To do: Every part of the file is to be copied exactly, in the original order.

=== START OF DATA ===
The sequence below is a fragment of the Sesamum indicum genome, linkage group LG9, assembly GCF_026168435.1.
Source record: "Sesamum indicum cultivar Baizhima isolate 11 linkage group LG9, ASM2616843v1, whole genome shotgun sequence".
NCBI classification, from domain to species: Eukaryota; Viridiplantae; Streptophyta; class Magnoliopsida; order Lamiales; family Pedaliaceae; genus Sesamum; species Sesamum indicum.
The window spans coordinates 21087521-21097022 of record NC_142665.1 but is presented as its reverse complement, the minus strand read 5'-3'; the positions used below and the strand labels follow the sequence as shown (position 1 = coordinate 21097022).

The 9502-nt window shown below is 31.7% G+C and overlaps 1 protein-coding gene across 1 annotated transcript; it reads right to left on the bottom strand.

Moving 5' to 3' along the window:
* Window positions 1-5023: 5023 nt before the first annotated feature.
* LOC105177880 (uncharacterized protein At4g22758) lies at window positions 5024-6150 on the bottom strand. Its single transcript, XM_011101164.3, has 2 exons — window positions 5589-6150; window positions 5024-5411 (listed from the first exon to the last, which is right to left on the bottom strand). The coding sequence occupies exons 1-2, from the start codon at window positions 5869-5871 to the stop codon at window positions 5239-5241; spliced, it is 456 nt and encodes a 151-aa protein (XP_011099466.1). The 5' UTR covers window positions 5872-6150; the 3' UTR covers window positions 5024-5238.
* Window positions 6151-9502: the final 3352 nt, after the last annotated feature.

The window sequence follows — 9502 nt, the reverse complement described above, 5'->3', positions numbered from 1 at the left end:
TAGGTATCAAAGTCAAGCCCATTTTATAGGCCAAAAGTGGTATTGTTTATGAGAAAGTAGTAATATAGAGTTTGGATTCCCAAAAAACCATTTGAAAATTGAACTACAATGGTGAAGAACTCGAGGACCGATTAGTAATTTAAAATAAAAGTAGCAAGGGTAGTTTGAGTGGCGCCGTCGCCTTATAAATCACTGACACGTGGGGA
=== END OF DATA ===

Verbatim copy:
The sequence below is a fragment of the Sesamum indicum genome, linkage group LG9, assembly GCF_026168435.1.
Source record: "Sesamum indicum cultivar Baizhima isolate 11 linkage group LG9, ASM2616843v1, whole genome shotgun sequence".
NCBI classification, from domain to species: Eukaryota; Viridiplantae; Streptophyta; class Magnoliopsida; order Lamiales; family Pedaliaceae; genus Sesamum; species Sesamum indicum.
The window spans coordinates 21087521-21097022 of record NC_142665.1 but is presented as its reverse complement, the minus strand read 5'-3'; the positions used below and the strand labels follow the sequence as shown (position 1 = coordinate 21097022).

The 9502-nt window shown below is 31.7% G+C and overlaps 1 protein-coding gene across 1 annotated transcript; it reads right to left on the bottom strand.

Moving 5' to 3' along the window:
* Window positions 1-5023: 5023 nt before the first annotated feature.
* LOC105177880 (uncharacterized protein At4g22758) lies at window positions 5024-6150 on the bottom strand. Its single transcript, XM_011101164.3, has 2 exons — window positions 5589-6150; window positions 5024-5411 (listed from the first exon to the last, which is right to left on the bottom strand). The coding sequence occupies exons 1-2, from the start codon at window positions 5869-5871 to the stop codon at window positions 5239-5241; spliced, it is 456 nt and encodes a 151-aa protein (XP_011099466.1). The 5' UTR covers window positions 5872-6150; the 3' UTR covers window positions 5024-5238.
* Window positions 6151-9502: the final 3352 nt, after the last annotated feature.

The window sequence follows — 9502 nt, the reverse complement described above, 5'->3', positions numbered from 1 at the left end:
TAGGTATCAAAGTCAAGCCCATTTTATAGGCCAAAAGTGGTATTGTTTATGAGAAAGTAGTAATATAGAGTTTGGATTCCCAAAAAACCATTTGAAAATTGAACTACAATGGTGAAGAACTCGAGGACCGATTAGTAATTTAAAATAAAAGTAGCAAGGGTAGTTTGAGTGGCGCCGTCGCCTTATAAATCACTGACACGTGGGGA